Beware of Data Anarchists, because Nobody ETLs Like its 1999 in a Data Democracy

data democracy
Data Democracy

A growing group of self-proclaimed data anarchists are making headlines by claiming “Let IT tremble at a data revolution. Analysts have nothing to lose but their chains!”  With efficient and scalable data platforms like Hadoop emerging, data anarchists are claiming “Down with ETL and long, complex, siloed data integration processes!”  The call for revolution seems intriguing on one hand.  With data sources proliferating, is it simply inevitable that Chief Data Officers are set up to fail with centralized data organizations?  Data anarchists are proposing a new world order where data flows without control and Chief Data Officers simply abdicate on their responsibility to manage organizational data as an asset.

Well, there’s just one problem with the argument.

Data anarchists are living in the past.  Nobody ETLs like its 1999.

And what’s even lamer is that it’s a red herring to spawn a revolution when successful organizations have already evolved their information fabrics to drive greater analyst autonomy and IT agility while also ensuring requirements around security and governance.  A lot of this innovation has been spawned from technologies that understand the “data about the data,” or metadata.  This kind of innovation has become ever more increasingly important in a world of high volume ingestion of unstructured data and dynamic schemas.  Technology only has a greater role to play in helping organizations extract valuable information from greater volumes and varieties of data.

Data chaos is not the answer.  Data democracy is.

So how can organizations evolve their information fabrics to deliver data democracy?  Here are 7 specific best practices that we’ve seen that have led to more successful decision-ready analytics without the anarchy of data chaos.

  • Automate data ingestion with high performance pre-built connectors or data processing engines.  With efficient and scalable data platforms like Hadoop, unprepared data can be landed in raw form without manual or complex processes.  Automate ingestion with high performance pre-built connectors or data processing engines to enable agility and speed.
  • Develop fit-for-purpose data for different classes of analysts. New classes of data scientists may prefer getting data that is 70% clean very fast unlike traditional BI users who were willing to wait for the 100% clean data.  Different classes of fit-for-purpose data can be delivered in platforms like Hadoop with rapid data profiling and data validation tools.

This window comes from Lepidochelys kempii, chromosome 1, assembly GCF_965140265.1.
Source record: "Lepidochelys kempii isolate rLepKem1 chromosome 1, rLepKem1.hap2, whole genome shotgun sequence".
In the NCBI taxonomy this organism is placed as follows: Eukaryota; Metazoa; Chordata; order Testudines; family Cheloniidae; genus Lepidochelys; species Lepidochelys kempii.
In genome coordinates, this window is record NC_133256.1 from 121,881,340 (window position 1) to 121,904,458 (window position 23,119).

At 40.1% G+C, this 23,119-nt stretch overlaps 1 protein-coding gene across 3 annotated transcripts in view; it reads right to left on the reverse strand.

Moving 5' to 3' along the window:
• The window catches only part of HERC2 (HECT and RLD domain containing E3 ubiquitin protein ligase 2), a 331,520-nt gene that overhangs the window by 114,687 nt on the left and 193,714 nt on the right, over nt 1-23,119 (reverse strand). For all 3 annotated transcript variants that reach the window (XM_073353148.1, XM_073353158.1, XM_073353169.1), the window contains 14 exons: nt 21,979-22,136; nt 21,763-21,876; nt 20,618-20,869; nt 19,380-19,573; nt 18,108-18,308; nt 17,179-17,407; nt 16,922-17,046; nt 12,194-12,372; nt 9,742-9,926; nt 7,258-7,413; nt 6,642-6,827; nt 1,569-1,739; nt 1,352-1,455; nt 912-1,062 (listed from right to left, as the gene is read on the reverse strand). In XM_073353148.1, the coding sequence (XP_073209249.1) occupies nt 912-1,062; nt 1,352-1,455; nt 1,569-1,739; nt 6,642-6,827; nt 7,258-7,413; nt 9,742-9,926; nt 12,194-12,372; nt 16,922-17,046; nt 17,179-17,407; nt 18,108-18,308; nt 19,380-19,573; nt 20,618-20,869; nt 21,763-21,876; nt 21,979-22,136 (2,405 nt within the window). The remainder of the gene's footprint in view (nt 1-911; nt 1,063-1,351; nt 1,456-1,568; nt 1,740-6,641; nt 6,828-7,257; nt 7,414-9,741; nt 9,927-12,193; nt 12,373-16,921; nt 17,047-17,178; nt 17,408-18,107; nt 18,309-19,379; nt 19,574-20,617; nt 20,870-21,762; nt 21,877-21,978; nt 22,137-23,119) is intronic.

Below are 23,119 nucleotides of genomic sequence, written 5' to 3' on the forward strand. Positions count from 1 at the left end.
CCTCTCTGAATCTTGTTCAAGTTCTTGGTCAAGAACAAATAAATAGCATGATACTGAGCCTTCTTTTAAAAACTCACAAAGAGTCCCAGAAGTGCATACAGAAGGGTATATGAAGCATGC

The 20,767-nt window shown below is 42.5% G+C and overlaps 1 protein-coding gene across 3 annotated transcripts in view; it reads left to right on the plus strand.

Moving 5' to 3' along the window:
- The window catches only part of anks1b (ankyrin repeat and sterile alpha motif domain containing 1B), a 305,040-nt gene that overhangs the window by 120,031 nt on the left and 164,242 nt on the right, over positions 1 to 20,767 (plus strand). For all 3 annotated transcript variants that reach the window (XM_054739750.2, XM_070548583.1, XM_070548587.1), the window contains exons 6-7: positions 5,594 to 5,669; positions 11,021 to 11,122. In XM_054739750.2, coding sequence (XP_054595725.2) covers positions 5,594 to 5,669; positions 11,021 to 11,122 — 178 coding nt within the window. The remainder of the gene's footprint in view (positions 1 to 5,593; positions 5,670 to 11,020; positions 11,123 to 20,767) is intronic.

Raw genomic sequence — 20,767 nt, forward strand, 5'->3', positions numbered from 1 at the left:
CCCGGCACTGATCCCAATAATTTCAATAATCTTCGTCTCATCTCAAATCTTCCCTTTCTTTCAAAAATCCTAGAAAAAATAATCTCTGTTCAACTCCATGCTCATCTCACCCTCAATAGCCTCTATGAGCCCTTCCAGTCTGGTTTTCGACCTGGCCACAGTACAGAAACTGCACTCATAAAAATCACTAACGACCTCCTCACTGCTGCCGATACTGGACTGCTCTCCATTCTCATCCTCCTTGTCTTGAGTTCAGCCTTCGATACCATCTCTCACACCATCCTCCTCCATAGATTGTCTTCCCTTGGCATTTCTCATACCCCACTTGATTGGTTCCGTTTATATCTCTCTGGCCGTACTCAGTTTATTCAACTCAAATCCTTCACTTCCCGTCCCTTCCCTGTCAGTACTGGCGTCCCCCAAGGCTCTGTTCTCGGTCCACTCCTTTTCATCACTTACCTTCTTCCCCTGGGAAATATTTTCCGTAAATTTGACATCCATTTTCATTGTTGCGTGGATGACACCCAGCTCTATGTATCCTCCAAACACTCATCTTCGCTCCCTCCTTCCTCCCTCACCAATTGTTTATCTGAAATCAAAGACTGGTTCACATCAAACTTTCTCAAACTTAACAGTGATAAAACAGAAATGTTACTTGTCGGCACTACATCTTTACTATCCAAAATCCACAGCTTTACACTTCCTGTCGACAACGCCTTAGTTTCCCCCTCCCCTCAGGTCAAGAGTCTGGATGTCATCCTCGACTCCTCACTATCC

• Empower data consumers to easily blend data on their own. Data quality need not be a totally IT driven process anymore.  After some initial data cleansing, just provide technical data consumers like data scientists direct access to data along with lightweight data blending tools to empower them to collaborate in the data curation process.
  • Execute agile data curation with multi-persona collaboration and rapid prototyping. Fast and successful data projects always come out of collaboration between business stakeholders and IT.  Multi-persona tools with rapid prototyping capabilities turn data curation into an agile process that delivers value quickly.
  • Monitor data quality instead of micromanaging it. Data quality need not be a fixed mandate that is equally applied to all data.  Rule-based monitoring and alerting enables IT to flexibly monitor data processes and collaboratively drive visibility of the quality of different data assets.
  • Empower data accessibility with virtualization or brokering. Before the value of data is known, it might not make sense to move it from a source system.  Data virtualization can help provide fast views into datasets without moving it.  Once the value of data is known, then data movement and curation can be automated with a data broker that automatically ingests data into central hub and then enables consumers to subscribe to it.
  • Leverage a universal metadata catalog powered by data intelligence for highest return on data. New machine learning techniques and graph based technologies can be used to infer the structure, meaning, value, and risk of data assets and surface that understanding to business analysts and IT to drive greater autonomy while also ensuring greater security and governance.

These are the best practices we’ve found within Informatica’s most leading customers in 2015.  This is what modern information fabrics are delivering to help organizations repeatably deliver the right data at the right time for more pervasive, elastic, and trusted analytics.  This is the foundation of a well-secured, well-governed data democracy.

Raj Patil, Head of Data Strategy, Architecture, and Decision Science at BNY Mellon said it best at the MIT CDO Symposium event recently when he said, “Ungoverned transformation is what causes a mess.. I’m not suggesting that you build a data warehouse that requires you to model the whole world.  Pick an approach that enables you to evolve as you go, like an ontological approach..Our aim is to deliver an enterprise data graph that supports curation, security, governance, etc” 

Data anarchists only create data chaos that turns data assets into a liability.  Successful data leaders are using evolved information fabrics to power a well-secured, well-governed data democracy.

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